New Species: Lizard [Pirates of Pugmire]

Pugmire

This is a preview of the new material on Lizard species featured in Pirates of Pugmire, currently on Kickstarter.

The lizard families are still elusive and mysterious to most dogs and cats from Pugmire and the monarchies. They tend to live in nomadic bands, traversing the more arid regions of the world, though a pawful can be found scattered throughout any major city, and their caravans stop in border cities and settlements with some frequency to trade supplies, goods, information, and messages. Lizards rarely settle down in one place, and those that do are referred to by other members of their species as “hibernal.” Though it’s not common, it’s also not looked down upon, and lizards will often visit their hibernal family members when they come to town or the few small, permanent lizard settlements to trade, bringing tales of their travels since the family was last together.

Lizards are consummate storytellers. In their low-pitched, pleasantly articulate tones, they spin tales about places and wonders of which the most imaginative cat might only dream. It’s not uncommon for a young dog or cat to choose to lead a life of adventure after hearing a lizard storyteller speak of far-off destinations and ruins filled with plastic. Finding those ruins based on the embellished yarns of a traveling lizard, however, is often a much harder proposition than they expect.

Though most denizens of Pugmire and the monarchies think of the lizards as belonging to “tribes,” that’s a term they applied out of ignorance of lizard culture. Lizards themselves refer to their bands as “families,” regardless of what kinds of lizards are in the family, and whether they are related. Many lizard families comprise all three types of lizard — geckos, turtles, and serpents — and they all look quite different. Often, a cat or dog seeing a lizard family for the first time is struck with confusion over the fact that its members look drastically different from one another, even more so than most groups of cats, dogs, or rats and mice.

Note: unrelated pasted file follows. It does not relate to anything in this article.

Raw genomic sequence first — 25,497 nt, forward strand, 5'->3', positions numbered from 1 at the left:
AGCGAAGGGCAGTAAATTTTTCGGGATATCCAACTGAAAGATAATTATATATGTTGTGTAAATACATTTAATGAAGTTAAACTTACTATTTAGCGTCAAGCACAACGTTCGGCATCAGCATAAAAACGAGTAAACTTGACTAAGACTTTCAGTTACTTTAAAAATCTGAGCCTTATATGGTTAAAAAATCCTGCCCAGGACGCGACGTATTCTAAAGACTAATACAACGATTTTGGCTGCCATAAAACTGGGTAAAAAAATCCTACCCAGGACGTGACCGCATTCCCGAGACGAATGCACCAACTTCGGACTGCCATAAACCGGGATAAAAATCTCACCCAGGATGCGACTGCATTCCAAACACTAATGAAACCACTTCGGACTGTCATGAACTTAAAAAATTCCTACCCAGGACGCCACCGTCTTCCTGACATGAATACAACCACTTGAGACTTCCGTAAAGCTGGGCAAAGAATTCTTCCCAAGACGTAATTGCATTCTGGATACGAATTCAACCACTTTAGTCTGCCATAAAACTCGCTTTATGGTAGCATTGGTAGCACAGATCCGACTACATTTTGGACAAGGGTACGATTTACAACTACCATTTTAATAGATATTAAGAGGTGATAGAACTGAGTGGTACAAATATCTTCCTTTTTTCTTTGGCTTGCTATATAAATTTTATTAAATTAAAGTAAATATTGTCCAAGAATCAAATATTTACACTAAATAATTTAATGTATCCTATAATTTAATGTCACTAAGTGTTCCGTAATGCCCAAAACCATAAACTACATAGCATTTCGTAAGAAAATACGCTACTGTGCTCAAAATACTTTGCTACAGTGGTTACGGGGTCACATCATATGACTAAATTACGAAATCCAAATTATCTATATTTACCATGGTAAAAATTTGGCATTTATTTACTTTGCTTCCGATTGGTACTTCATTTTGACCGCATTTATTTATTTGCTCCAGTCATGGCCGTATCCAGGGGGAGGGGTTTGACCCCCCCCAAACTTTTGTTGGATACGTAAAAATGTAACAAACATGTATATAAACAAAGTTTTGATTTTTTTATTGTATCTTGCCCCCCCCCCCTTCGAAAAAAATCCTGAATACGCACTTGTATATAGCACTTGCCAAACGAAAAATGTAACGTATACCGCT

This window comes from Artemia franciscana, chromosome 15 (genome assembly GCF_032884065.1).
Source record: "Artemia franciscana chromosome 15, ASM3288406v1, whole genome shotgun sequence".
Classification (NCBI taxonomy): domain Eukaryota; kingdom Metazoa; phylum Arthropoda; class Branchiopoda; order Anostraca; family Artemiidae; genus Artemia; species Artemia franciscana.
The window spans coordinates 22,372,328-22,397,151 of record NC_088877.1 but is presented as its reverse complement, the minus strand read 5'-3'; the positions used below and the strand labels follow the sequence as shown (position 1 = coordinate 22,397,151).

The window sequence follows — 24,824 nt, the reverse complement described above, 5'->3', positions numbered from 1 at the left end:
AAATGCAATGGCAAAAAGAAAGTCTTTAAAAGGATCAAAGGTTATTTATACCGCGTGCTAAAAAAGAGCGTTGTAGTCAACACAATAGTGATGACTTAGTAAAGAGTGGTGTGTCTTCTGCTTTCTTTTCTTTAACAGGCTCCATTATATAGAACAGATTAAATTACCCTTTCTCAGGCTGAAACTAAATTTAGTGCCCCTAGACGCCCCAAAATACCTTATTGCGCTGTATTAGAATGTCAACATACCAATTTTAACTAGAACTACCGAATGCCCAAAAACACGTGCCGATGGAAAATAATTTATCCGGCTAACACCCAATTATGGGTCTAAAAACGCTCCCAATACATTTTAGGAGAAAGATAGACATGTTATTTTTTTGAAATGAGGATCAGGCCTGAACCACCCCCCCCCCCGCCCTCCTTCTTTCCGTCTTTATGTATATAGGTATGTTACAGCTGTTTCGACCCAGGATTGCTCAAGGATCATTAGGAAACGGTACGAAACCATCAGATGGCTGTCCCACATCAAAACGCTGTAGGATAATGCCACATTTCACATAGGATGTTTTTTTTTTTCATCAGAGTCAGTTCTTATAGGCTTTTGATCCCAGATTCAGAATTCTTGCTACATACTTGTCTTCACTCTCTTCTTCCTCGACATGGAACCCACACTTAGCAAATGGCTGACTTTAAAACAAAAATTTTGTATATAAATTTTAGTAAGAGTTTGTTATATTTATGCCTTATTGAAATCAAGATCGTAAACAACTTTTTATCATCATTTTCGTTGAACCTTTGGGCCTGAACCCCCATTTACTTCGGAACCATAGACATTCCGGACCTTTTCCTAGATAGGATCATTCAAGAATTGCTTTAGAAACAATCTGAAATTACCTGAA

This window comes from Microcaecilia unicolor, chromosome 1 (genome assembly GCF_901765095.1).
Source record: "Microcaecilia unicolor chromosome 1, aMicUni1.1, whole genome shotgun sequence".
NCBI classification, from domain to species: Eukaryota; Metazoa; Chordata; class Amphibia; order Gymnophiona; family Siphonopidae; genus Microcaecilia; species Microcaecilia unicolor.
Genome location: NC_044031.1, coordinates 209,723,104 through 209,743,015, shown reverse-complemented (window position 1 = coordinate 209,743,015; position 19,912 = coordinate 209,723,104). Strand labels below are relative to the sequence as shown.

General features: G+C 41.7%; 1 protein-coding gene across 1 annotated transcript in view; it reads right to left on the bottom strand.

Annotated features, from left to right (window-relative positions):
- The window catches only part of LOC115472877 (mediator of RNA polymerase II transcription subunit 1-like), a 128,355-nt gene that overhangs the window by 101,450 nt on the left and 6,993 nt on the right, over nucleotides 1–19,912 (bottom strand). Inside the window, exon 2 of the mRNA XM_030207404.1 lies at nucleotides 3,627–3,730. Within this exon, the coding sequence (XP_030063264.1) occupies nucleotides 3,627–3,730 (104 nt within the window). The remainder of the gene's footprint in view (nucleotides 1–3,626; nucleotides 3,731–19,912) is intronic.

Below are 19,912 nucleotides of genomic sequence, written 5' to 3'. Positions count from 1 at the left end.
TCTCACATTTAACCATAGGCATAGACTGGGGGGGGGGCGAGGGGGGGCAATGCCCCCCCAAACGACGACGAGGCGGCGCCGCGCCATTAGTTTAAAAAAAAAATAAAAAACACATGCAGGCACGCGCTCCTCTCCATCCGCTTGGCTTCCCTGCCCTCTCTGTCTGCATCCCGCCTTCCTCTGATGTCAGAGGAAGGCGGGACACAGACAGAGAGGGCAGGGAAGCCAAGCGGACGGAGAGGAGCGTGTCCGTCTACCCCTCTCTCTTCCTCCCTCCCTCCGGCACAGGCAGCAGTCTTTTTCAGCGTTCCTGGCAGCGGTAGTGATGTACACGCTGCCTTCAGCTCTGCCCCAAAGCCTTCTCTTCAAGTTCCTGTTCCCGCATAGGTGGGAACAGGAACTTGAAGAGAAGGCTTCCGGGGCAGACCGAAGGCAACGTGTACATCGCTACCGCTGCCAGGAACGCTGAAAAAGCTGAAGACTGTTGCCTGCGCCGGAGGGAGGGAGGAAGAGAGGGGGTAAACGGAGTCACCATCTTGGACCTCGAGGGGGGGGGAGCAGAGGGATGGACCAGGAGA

Even the term “lizard” is not truly correct. Much like the nomenclature of the “badger tribes,” which include weasels and all polecats, “lizard” is a blanket term that most species in the world use to mean “smooth-skinned one.” The term is even occasionally used to bully young kittens who are naturally hairless, though if any adult hears the taunting, they will almost always cuff the young one gently on the ear and remind them that being different isn’t a bad thing. Smooth-skinned, furred, or feathered, everyone looks the way they are supposed to.

On the inside, lizard culture is as rich and full of history as the cat and dog kingdoms. Though there has never been a true lizard ruler or ruling council, each family has a matriarch to whom they turn to settle disputes and lead the way. Whenever more than one lizard family gathers in the same place, the matriarchs will meet in private over the course of one to several evenings, swapping information, secrets, and news that need to be spread across all the lizard families. This whisper network ensures all lizards are up to date on the doings of each family, and know who to watch out for, which places to go and which to avoid, and if there are any families that require aid.